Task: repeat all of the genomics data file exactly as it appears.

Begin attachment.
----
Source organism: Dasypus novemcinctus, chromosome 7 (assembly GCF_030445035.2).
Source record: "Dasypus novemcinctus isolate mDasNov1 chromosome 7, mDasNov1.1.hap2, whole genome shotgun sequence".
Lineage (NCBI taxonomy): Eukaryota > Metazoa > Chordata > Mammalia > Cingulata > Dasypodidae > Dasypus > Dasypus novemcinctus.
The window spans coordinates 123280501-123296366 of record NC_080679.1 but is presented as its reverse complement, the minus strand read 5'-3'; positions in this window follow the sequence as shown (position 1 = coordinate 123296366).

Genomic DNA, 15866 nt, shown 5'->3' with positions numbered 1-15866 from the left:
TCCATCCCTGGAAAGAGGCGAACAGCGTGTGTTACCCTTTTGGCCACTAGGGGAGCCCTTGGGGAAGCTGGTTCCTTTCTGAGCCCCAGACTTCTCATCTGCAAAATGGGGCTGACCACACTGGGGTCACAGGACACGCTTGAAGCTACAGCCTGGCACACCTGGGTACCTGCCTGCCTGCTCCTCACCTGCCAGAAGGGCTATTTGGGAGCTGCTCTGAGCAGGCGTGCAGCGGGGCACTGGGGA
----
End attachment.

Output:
Source organism: Dasypus novemcinctus, chromosome 7 (assembly GCF_030445035.2).
Source record: "Dasypus novemcinctus isolate mDasNov1 chromosome 7, mDasNov1.1.hap2, whole genome shotgun sequence".
Lineage (NCBI taxonomy): Eukaryota > Metazoa > Chordata > Mammalia > Cingulata > Dasypodidae > Dasypus > Dasypus novemcinctus.
The window spans coordinates 123280501-123296366 of record NC_080679.1 but is presented as its reverse complement, the minus strand read 5'-3'; positions in this window follow the sequence as shown (position 1 = coordinate 123296366).

Genomic DNA, 15866 nt, shown 5'->3' with positions numbered 1-15866 from the left:
TCCATCCCTGGAAAGAGGCGAACAGCGTGTGTTACCCTTTTGGCCACTAGGGGAGCCCTTGGGGAAGCTGGTTCCTTTCTGAGCCCCAGACTTCTCATCTGCAAAATGGGGCTGACCACACTGGGGTCACAGGACACGCTTGAAGCTACAGCCTGGCACACCTGGGTACCTGCCTGCCTGCTCCTCACCTGCCAGAAGGGCTATTTGGGAGCTGCTCTGAGCAGGCGTGCAGCGGGGCACTGGGGA